Augusta County, VA - Dominion Energy’s 564-mile Atlantic Coast pipeline would come through Scott and Sally Shomo's farm, Shomo Ag LLC, just west of Staunton, Va. The farm has been in the Shomo Family for over 100 years. (Norm Shafer/For The Washington Post)

RICHMOND — Protesters shouted “shame!” Thursday as the State Water Control Board voted 5 to 2 to approve permits for the Mountain Valley Pipeline, one of two controversial natural gas pipelines proposed for rural parts of the state.

The action is the last major regulatory hurdle for the project, which is backed by a consortium of companies led by EQT Midstream Partners. The other major natural gas project — the larger Atlantic Coast Pipeline — faces the same review Monday and Tuesday.

Opponents who had excoriated the Mountain Valley Pipeline during a public hearing Wednesday threatened to file suit to stop it after Thursday’s action. “I think there’s a very strong case for that,” said Ben Luckett, a lawyer with Appalachian Mountain Advocates.

Both pipeline projects stir intense anger in the southern and western parts of the state, where environmentalists say they threaten fragile mountain ecosystems and land rights advocates question the companies’ use of eminent domain to take property.

But the companies have argued that they provide needed capacity for distributing fracked natural gas, and Gov. Terry McAuliffe (D) has backed them as crucial for economic development.

Dozens of state police officers stood guard as the State Water Board voted before a crowd of about 200 people.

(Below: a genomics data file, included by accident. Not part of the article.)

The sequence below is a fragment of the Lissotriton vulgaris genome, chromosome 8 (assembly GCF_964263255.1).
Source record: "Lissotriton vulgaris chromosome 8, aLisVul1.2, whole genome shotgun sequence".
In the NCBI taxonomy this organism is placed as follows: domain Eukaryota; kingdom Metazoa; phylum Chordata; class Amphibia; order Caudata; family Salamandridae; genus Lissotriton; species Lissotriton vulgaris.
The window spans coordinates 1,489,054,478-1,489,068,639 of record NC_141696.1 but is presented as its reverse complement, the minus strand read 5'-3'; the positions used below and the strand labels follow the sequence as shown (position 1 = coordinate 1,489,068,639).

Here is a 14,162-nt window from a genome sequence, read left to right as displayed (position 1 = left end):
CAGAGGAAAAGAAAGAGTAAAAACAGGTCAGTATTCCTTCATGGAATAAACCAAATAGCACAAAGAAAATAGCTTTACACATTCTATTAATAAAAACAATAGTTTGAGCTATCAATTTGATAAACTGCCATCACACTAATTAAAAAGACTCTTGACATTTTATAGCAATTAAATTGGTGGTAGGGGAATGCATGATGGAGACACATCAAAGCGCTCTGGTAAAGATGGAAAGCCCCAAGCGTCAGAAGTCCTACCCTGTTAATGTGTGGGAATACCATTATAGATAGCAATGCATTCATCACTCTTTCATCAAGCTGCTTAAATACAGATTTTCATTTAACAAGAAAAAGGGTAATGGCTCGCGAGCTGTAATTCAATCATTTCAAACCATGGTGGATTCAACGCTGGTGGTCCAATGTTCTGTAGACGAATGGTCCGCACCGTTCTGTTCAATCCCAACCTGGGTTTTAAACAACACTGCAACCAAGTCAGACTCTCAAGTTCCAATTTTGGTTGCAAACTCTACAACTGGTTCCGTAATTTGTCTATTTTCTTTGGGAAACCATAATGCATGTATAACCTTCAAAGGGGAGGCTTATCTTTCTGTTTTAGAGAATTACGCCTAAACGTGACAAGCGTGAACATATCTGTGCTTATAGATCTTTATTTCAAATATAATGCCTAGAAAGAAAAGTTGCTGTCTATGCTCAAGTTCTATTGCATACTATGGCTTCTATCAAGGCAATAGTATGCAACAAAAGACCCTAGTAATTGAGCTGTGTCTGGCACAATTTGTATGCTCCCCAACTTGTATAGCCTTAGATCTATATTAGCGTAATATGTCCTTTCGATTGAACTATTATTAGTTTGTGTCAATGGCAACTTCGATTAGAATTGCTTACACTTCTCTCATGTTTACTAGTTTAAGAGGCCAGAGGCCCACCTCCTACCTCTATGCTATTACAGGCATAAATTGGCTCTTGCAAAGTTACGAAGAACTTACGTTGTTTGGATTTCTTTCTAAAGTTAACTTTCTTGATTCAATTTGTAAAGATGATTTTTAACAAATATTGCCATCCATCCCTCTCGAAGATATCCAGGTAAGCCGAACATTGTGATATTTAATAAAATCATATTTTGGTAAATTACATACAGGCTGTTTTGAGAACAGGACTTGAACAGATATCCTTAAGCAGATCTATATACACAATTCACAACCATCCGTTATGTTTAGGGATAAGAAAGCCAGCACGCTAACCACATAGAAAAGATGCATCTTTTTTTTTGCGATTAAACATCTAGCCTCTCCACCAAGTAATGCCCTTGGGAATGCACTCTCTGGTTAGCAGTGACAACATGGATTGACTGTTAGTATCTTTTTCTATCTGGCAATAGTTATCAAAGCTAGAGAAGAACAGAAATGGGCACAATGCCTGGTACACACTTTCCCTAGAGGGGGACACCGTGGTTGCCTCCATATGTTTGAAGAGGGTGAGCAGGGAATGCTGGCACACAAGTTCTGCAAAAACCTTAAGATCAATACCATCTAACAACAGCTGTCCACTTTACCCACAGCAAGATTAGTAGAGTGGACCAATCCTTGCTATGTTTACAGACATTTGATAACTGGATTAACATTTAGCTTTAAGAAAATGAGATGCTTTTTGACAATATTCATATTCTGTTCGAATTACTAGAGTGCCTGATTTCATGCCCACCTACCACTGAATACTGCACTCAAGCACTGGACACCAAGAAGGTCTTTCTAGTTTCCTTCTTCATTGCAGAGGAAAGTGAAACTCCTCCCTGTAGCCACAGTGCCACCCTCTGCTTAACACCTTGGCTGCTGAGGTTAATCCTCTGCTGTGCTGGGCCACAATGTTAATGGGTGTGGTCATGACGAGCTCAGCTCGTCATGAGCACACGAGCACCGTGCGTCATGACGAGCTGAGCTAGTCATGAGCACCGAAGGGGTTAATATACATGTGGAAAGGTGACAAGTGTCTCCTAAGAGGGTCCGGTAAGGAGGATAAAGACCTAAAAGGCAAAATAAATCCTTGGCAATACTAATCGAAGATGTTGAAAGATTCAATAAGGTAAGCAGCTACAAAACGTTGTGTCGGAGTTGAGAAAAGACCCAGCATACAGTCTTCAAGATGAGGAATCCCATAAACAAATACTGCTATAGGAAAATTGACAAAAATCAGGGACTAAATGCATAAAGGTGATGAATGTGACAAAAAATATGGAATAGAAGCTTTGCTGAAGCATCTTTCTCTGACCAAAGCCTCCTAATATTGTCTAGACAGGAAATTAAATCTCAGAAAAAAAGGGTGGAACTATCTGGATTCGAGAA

“Shame on you!” several yelled.

“We know where you [expletive] live!” shouted one man, who was immediately hustled out by state troopers.

The state Department of Environmental Quality, which had recommended approval earlier this year subject to a few technical conditions, called it “the most rigorous regulatory process to which a proposed pipeline ever has been subjected in Virginia.”

Both pipelines became an issue in this year’s state elections. Gov.-elect Ralph Northam, a Democrat, said he would support them if they withstood strict and transparent environmental scrutiny.

Several Northam campaign events, as well as his election-night victory party, were disrupted by anti-pipeline protesters. And many in the wave of Democrats elected to the House of Delegates on Nov. 7 are opposed to the pipelines and the political influence of powerful utilities, such as Dominion Energy, the main backer of the Atlantic Coast Pipeline.

Opponents unsuccessfully argued for a delay in a decision to allow for more consideration of project details. “The big question to us is, what’s the rush?” Luckett said.

[Pipeline protesters disrupt gubernatorial debate]

But the companies said the process was anything but rushed. “We have worked to design a route with the least overall impact to landowners and communities,” Natalie Cox, a spokeswoman for EQT Corp., said via email. “In doing so, the (Mountain Valley Pipeline) team has worked closely with state and federal environmental agencies to provide accurate, comprehensive information that would allow for a thorough environmental review of the project.”

Many of the opponents said they would be back Monday for the hearing on the Atlantic Coast Pipeline, which traverses about 600 miles and passes through the central and southern portions of the state.

The state environmental department has recommended approval for it, as well. The Water Control Board is scheduled to cast its vote Tuesday.